Go ahead and get spooked!
‘Tis the season for spooks and spirits, spine-chilling stories and hair-raising horror movies. And while we typically tend to give fear and fright negative connotations, it actually turns out that they’re not so bad after all. In fact, they may be reaping you health benefits. “Fear, or getting scared, is an emotion that’s part of our biology as human beings, just like other emotions such as sadness, joy and anger,” says Dr Steve Orma, PsyD, clinical psychologist and author of Stop Worrying and Go to Sleep: How to Put Insomnia to Bed for Good. “It serves a purpose that’s crucial to our ability to survive.” Here are six solid reasons to increase the spook level on your scare meter this Halloween.
Being scared alerts you to harm
This might be the most obvious reason, but it’s definitely the most important. “Fear is our internal alarm bell for danger,” says Dr Orma. “Without the ability to feel fear, we wouldn’t live very long because we wouldn’t be aware of, or care about, the threats around us.” When we get scared, our bodies react physically so we can handle the danger, also known as our fight-or-flight response. This response gets triggered when we perceive some danger or threat to ourselves. “Without the fear response when we’re in dangerous situations, we wouldn’t have the energy, strength, focus or speed to fight or flee,” says Dr Orma. If a car is racing toward us, our fear gives us the ability to react in a split second and jump out of the way. Without the fear, we would get hit.”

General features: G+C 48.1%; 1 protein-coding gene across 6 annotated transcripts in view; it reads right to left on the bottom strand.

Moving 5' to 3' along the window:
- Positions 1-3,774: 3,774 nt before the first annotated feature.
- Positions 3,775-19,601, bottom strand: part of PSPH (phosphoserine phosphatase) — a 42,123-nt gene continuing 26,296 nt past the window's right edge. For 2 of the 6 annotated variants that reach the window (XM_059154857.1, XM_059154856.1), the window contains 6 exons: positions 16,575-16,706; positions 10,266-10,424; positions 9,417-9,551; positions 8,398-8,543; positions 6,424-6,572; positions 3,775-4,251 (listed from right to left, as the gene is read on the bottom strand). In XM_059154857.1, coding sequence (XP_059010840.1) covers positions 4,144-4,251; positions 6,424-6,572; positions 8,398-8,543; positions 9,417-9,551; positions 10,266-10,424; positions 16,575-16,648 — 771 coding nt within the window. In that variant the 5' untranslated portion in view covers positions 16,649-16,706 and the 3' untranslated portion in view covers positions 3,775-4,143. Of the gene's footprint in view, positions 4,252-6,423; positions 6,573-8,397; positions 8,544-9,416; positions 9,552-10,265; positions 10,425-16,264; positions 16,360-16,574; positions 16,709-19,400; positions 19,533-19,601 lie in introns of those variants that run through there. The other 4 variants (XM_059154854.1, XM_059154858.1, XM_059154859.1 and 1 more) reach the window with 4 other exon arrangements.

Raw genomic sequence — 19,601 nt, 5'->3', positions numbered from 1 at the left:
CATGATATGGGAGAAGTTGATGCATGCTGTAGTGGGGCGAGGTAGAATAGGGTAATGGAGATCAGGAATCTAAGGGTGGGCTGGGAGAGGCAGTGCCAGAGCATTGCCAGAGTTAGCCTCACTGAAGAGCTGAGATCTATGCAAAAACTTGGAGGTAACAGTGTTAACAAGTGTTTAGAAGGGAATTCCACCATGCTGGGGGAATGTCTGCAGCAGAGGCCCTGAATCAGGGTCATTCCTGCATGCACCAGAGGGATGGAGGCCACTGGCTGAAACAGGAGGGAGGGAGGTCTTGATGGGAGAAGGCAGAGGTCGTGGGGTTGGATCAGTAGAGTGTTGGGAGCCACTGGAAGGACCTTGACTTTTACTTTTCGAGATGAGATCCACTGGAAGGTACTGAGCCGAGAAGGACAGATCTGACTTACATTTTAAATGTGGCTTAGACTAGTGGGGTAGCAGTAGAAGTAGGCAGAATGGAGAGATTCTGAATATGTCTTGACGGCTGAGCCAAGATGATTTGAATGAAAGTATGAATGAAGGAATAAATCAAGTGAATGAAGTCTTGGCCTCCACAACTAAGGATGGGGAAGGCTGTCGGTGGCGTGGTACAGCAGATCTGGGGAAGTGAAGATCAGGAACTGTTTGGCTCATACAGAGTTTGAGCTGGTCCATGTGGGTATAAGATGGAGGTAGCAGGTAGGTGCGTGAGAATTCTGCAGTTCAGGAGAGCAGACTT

A little fear can help you live life to the fullest
When we fear something, we have a choice: We can let the fear stop us or we can face the fear and conquer it head-on, expanding the possibilities and opportunities in our life. “Being afraid of something can alert us to an area in our life that we’re limiting ourselves or avoiding, for example a fear of rejection which causes us to avoid dating,” says Dr Orma. “By facing this fear, and conquering it, we have the ability to attain a rewarding romantic relationship.” The same goes for more physical and external fears, like the fear of flying. But if we face the fear, and muster up the courage to step foot on an aeroplane, we can travel the world. “Being scared has the psychological effect of ‘putting life in perspective,’ thus serving as a great coping mechanism,” says Dr John Mayer, leading practising psychologist, author and expert on violence. “Seeing scary things gives us the sense of: ‘Wow! My life and what I’m dealing with is really not that bad after all.’” By facing fears in areas that are limiting us, we expand our experience and potential for success because nothing can stop us. If nothing can stop you, you’ll be able to create the life you want or get very close, and that will be extremely rewarding. You’ll also have fewer regrets.